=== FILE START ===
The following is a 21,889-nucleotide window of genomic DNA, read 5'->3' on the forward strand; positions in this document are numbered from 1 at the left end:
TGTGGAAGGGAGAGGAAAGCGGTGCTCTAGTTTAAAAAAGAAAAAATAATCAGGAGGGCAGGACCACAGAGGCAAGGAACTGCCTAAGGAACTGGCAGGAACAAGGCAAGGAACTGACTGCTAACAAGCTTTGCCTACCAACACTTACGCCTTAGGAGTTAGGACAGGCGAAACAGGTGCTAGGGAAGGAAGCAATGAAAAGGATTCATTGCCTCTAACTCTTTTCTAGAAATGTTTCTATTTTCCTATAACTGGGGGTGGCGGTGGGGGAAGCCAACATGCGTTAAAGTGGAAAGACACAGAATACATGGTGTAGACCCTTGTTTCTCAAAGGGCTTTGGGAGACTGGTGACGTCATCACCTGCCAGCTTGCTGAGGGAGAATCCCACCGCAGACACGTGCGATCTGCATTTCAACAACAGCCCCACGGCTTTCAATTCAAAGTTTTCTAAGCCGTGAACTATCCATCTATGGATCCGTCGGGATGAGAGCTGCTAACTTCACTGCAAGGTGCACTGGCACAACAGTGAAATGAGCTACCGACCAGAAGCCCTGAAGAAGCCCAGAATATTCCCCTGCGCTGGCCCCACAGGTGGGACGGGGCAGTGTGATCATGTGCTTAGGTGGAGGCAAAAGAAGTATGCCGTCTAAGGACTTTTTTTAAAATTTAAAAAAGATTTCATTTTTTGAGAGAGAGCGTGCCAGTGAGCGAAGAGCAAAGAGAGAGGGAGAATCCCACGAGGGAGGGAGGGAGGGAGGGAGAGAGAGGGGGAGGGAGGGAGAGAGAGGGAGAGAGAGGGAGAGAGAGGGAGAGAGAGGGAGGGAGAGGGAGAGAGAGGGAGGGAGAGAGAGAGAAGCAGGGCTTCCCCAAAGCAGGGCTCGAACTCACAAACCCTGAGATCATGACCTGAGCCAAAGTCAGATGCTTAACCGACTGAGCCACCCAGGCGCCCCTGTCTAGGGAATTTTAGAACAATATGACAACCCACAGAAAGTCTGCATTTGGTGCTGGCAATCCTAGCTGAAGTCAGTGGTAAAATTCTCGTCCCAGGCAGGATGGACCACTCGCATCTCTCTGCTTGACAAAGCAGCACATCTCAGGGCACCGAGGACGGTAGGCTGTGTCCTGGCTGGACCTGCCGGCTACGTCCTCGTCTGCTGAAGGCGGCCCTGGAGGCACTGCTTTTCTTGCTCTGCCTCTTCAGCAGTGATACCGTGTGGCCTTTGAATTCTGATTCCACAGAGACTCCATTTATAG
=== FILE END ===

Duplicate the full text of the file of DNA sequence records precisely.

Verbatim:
The following is a 21,889-nucleotide window of genomic DNA, read 5'->3' on the forward strand; positions in this document are numbered from 1 at the left end:
TGTGGAAGGGAGAGGAAAGCGGTGCTCTAGTTTAAAAAAGAAAAAATAATCAGGAGGGCAGGACCACAGAGGCAAGGAACTGCCTAAGGAACTGGCAGGAACAAGGCAAGGAACTGACTGCTAACAAGCTTTGCCTACCAACACTTACGCCTTAGGAGTTAGGACAGGCGAAACAGGTGCTAGGGAAGGAAGCAATGAAAAGGATTCATTGCCTCTAACTCTTTTCTAGAAATGTTTCTATTTTCCTATAACTGGGGGTGGCGGTGGGGGAAGCCAACATGCGTTAAAGTGGAAAGACACAGAATACATGGTGTAGACCCTTGTTTCTCAAAGGGCTTTGGGAGACTGGTGACGTCATCACCTGCCAGCTTGCTGAGGGAGAATCCCACCGCAGACACGTGCGATCTGCATTTCAACAACAGCCCCACGGCTTTCAATTCAAAGTTTTCTAAGCCGTGAACTATCCATCTATGGATCCGTCGGGATGAGAGCTGCTAACTTCACTGCAAGGTGCACTGGCACAACAGTGAAATGAGCTACCGACCAGAAGCCCTGAAGAAGCCCAGAATATTCCCCTGCGCTGGCCCCACAGGTGGGACGGGGCAGTGTGATCATGTGCTTAGGTGGAGGCAAAAGAAGTATGCCGTCTAAGGACTTTTTTTAAAATTTAAAAAAGATTTCATTTTTTGAGAGAGAGCGTGCCAGTGAGCGAAGAGCAAAGAGAGAGGGAGAATCCCACGAGGGAGGGAGGGAGGGAGGGAGAGAGAGGGGGAGGGAGGGAGAGAGAGGGAGAGAGAGGGAGAGAGAGGGAGAGAGAGGGAGGGAGAGGGAGAGAGAGGGAGGGAGAGAGAGAGAAGCAGGGCTTCCCCAAAGCAGGGCTCGAACTCACAAACCCTGAGATCATGACCTGAGCCAAAGTCAGATGCTTAACCGACTGAGCCACCCAGGCGCCCCTGTCTAGGGAATTTTAGAACAATATGACAACCCACAGAAAGTCTGCATTTGGTGCTGGCAATCCTAGCTGAAGTCAGTGGTAAAATTCTCGTCCCAGGCAGGATGGACCACTCGCATCTCTCTGCTTGACAAAGCAGCACATCTCAGGGCACCGAGGACGGTAGGCTGTGTCCTGGCTGGACCTGCCGGCTACGTCCTCGTCTGCTGAAGGCGGCCCTGGAGGCACTGCTTTTCTTGCTCTGCCTCTTCAGCAGTGATACCGTGTGGCCTTTGAATTCTGATTCCACAGAGACTCCATTTATAG